# The power of bit pair expansion

Hi,

I’m not sure this is a good term for it. Other term could be bit pair addressing.

One can think of it as a simple function that:

Takes any SDR (or vector of bits with a majority of bits 0) of size N with P 1 bits, P << N, and transforms it into a much larger and sparser SDR of size N*(N-1)/2 and P*(P-1)/2 one bits.

The output space represents all possible bit pairings in the input N bit space, and the 1 bit positions in the output vector are formed by all possible pairings of bits of value 1 in the input space.

A short example, having an input space of N=10 bits and P=4 (four active bits), or 4/10 input like:

Input in dense format: [0,1,0,1,1,0,0,0,1,0]
Input in sparse format: [1,3,4,8]
Output pairs: [(1,3), (1,4), (1,8), (3,4), (3,8), (4,8)]
We see there are 6 output pairs which is 4*(4-1)/2
The total number of possible pairs for N=10 is 10*(10-1)/2 = 45 possible pairs in the output space.

So the bit pair expansion transforms the 4/10 input to an 12/45, so sparsity decreases from 0.4 to 0.26 while the storage space increases proportional to N**2/2

When we work with more… “meaningful” SDRs the expansion is significant, e.g. a 50/1000 bit SDR expands to a “huge” 1225/499500 bit SDR.

Ok, I hope the above is a clear enough, the obvious following question is why such a redundant, wasteful encoding would be more “powerful” than the original one in any way?
If you try to feed that into a Spatial Pooler or Temporal Memory almost certainly would slow them dramatically, assuming the available RAM is not exhausted first.

Well, let’s begin with the SDR Classifier, from the HTM core package.

When trained directly against MNIST images (represented as a 784 bit SDR), the classifier plateaus at almost 92% accuracy.
When trained on the bit pair encodings of the same images, the same classifier will plateau at over 97.8% accuracy.
Otherwise said, failure rate drops almost four times from 8% to 2.2%

Just to be clear - bit pair expansion only creates an intermediate very wide (~300 kbits) and very sparse hidden layer between input and classifier, without weights, biases, no convolutions nor data augmenting, no parameters to tune, so no time wasted to train a first layer of ~240M potential weights, just a simple and fast expansion function, resulting in accuracy loss dropping from 8% to 2.2%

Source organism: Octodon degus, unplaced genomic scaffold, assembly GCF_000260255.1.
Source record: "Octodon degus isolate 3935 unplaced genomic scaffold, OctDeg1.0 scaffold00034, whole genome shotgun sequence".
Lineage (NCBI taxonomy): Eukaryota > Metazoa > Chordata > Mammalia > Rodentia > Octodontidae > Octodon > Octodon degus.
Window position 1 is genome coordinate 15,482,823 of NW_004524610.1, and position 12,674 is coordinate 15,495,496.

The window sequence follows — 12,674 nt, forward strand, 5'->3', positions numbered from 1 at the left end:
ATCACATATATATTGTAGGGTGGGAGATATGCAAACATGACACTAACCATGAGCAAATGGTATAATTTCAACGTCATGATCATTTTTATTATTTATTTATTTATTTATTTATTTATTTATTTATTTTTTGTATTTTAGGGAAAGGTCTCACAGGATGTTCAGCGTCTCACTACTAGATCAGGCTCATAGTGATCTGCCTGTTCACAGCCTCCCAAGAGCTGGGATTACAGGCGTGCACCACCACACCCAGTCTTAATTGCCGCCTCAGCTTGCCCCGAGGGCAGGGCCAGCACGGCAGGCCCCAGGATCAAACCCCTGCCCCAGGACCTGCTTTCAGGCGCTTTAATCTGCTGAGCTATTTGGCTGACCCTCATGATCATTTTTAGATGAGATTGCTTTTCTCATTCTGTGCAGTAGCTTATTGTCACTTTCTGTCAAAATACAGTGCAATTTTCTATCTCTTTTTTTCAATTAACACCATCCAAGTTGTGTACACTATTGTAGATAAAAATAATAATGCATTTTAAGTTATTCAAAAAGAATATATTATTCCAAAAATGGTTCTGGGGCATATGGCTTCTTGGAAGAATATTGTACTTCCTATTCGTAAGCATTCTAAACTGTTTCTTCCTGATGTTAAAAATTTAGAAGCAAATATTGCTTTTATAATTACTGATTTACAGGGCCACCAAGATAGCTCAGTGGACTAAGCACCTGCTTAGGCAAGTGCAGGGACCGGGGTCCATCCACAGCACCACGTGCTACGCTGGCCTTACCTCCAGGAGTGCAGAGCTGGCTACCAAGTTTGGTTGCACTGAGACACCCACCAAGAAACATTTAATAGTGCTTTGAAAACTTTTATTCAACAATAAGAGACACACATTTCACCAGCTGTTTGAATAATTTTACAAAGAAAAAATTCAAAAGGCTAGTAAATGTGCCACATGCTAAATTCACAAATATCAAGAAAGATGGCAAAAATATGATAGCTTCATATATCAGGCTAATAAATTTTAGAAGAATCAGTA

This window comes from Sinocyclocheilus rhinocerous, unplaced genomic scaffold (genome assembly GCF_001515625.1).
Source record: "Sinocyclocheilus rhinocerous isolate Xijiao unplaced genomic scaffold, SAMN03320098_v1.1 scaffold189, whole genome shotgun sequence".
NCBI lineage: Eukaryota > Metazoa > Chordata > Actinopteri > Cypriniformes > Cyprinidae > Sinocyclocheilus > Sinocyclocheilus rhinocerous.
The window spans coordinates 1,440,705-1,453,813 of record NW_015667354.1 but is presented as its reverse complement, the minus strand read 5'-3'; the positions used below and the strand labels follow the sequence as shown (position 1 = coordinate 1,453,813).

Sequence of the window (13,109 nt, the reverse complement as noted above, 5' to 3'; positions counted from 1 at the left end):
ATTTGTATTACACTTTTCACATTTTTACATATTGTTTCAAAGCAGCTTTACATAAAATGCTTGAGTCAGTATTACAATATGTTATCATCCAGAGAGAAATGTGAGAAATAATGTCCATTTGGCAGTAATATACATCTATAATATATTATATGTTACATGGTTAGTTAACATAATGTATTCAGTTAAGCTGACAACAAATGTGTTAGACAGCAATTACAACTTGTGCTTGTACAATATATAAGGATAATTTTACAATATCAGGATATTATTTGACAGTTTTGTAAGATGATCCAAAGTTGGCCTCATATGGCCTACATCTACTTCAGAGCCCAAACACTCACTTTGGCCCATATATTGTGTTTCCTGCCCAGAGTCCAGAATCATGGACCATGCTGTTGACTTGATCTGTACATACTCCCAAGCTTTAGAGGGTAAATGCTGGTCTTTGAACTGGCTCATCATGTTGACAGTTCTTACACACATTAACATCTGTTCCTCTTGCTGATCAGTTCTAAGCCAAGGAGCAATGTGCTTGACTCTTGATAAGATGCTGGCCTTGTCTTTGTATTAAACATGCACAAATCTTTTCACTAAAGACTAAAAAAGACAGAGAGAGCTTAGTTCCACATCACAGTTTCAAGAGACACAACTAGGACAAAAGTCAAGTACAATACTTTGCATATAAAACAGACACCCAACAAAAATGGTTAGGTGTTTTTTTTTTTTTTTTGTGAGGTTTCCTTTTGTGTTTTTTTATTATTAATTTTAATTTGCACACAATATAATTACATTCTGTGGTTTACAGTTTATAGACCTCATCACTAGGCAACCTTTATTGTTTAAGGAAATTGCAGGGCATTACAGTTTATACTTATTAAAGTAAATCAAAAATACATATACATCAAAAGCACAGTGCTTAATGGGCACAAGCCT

I think this result alone is reason enough to motivate a few of you to further research/investigate towards two key questions:

1. why is this happening? like… what properties hidden in the input data are exposed, and which an output single layer classifier finds so useful.
2. what other interesting SDR/ML machinery can be made based on this function: bit pair expansion
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this bit pair expansion kinda resembles the outer product binding operation on those vector symbolic architectures, but you are binding the vector with itself.

I’m not familiar with that.
However it is possible and easy to compute expand bit pairs between two SDRs as in triadic memory.
In @POv 's terminology, “diadic” refers to auto correlating bit pairs within a single SDR and “triadic” to bit pair correlations between two SDRs.
In the original post I outlined only the diadic expansion to keep message short and also because I consider it the most general form of the two. Bit pairing between two SDRs is only a subset of what you get by applying bit pairing to a concatenation of the same SDRs.

To further expand the subject, I reached the point of two questions -

1. why is bit pair interesting or useful, what properties makes it that way.
2. what can it be used for.
3. what are its drawbacks and limitation.

I will begin with 2. because we already have quite a few experimental results. Other use cases might be invented.

Here is a compact enumeration of what I know of:

• significant classification improvement when a classifier is trained on the bit pair expanded SDR instead of the original SDR (already mentioned in the first message above)

• triadic and diadic associative memories extensively discussed in another thread
These are SDR equivalent of either key->value or (key,key)->value repositories, having the associative property which means

1. with imperfect/degraded/noisy versions of the keys, chances of correct value retrieval is still high
2. even when retrieved value is different than the stored one it has a high bit overlap to the original stored value.
• Based on the triadic memory @POv also implemented a sequential memory which predicts following SDRs in time series with promising initial results.

• ValueMap is an associative memory that maps SDRs to a vector of scalars. So far it proved useful in two ML tasks: